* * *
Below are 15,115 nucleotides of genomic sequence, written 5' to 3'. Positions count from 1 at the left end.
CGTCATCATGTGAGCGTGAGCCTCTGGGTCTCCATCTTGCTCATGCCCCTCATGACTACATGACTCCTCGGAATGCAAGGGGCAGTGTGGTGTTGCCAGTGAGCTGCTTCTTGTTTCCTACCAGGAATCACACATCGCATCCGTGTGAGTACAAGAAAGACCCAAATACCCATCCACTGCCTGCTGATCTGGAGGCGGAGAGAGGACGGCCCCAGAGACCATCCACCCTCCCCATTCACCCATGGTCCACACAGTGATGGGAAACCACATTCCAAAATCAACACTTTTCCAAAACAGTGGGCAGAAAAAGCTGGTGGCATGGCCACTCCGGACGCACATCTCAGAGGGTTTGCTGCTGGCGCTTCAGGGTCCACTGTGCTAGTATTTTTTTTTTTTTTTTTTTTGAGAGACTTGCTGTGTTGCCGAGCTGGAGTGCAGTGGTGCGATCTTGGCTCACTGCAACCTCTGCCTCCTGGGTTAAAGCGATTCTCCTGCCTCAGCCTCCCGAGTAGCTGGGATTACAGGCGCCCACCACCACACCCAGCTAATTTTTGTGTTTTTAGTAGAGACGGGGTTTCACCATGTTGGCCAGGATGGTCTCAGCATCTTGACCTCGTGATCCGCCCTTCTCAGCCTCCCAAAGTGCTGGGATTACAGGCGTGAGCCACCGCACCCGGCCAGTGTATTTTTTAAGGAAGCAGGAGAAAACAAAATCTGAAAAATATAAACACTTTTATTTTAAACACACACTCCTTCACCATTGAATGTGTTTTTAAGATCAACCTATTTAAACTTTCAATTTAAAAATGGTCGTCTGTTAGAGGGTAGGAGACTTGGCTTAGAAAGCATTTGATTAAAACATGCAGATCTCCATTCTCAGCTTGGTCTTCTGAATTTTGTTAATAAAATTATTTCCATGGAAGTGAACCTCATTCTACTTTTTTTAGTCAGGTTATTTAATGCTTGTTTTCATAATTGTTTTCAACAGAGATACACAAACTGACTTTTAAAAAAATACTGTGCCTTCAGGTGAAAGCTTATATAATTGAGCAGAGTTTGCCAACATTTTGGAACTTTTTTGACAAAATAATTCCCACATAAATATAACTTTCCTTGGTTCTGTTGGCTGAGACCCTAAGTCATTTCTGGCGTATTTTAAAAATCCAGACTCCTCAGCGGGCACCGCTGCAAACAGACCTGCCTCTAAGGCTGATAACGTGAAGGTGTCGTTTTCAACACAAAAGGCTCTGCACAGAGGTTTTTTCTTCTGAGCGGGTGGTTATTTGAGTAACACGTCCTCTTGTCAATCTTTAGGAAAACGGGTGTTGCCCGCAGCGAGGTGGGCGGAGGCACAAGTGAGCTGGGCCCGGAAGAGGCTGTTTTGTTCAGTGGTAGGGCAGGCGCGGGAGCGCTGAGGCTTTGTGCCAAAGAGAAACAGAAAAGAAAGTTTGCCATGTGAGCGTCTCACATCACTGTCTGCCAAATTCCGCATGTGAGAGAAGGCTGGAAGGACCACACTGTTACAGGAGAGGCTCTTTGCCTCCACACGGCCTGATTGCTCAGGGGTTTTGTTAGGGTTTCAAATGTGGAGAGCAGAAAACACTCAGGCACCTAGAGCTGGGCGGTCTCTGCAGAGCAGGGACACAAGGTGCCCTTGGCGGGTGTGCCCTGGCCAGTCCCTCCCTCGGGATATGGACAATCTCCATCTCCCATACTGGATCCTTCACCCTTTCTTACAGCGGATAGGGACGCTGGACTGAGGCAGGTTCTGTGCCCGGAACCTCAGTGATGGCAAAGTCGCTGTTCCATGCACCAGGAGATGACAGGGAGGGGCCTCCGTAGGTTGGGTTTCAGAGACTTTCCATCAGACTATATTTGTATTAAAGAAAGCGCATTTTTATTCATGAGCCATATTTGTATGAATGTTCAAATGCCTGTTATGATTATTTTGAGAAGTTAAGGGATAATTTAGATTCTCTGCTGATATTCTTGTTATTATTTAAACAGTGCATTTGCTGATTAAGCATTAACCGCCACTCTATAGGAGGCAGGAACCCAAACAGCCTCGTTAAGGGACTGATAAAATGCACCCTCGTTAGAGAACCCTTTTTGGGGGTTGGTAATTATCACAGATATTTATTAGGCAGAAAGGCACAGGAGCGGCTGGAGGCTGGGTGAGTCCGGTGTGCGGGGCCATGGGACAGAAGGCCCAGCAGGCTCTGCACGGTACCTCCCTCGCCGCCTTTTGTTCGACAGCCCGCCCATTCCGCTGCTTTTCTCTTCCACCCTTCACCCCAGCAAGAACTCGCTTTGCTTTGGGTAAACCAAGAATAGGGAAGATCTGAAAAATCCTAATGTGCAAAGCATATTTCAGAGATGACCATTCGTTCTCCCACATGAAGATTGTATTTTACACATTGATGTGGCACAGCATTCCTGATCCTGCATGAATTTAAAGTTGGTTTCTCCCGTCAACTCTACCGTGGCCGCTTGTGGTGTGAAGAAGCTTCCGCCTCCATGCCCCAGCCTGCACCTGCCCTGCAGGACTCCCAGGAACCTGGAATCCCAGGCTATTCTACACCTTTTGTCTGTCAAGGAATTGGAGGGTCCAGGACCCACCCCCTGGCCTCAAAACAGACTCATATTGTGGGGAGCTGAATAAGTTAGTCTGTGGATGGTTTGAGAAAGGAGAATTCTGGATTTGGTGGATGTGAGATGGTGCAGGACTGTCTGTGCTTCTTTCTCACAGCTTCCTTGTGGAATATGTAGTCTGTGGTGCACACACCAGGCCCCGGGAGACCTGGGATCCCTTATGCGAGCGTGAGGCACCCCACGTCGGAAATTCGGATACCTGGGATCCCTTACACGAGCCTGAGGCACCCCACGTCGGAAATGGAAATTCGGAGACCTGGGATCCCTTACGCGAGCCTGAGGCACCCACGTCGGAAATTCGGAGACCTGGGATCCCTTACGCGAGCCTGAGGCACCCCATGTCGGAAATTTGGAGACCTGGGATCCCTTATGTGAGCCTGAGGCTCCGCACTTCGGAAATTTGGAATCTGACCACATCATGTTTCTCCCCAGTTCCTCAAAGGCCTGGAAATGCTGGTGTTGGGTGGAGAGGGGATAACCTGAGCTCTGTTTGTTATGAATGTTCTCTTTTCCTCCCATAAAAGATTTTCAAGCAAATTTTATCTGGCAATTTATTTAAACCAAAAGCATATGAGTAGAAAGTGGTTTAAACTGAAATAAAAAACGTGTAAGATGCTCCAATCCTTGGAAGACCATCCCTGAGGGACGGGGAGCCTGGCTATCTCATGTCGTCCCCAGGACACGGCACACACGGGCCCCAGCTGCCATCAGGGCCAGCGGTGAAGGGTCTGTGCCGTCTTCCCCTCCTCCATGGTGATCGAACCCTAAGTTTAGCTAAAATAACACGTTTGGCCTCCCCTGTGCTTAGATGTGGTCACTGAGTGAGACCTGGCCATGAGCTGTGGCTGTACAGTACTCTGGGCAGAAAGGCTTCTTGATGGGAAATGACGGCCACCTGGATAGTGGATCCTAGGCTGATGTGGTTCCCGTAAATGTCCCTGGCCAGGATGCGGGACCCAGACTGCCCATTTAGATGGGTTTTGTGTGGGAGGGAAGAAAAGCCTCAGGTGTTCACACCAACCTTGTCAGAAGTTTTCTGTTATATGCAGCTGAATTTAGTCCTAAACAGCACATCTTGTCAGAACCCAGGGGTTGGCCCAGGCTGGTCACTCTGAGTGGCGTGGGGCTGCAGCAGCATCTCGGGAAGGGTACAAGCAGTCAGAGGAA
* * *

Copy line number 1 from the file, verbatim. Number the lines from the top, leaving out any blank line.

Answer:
Below are 15,115 nucleotides of genomic sequence, written 5' to 3'. Positions count from 1 at the left end.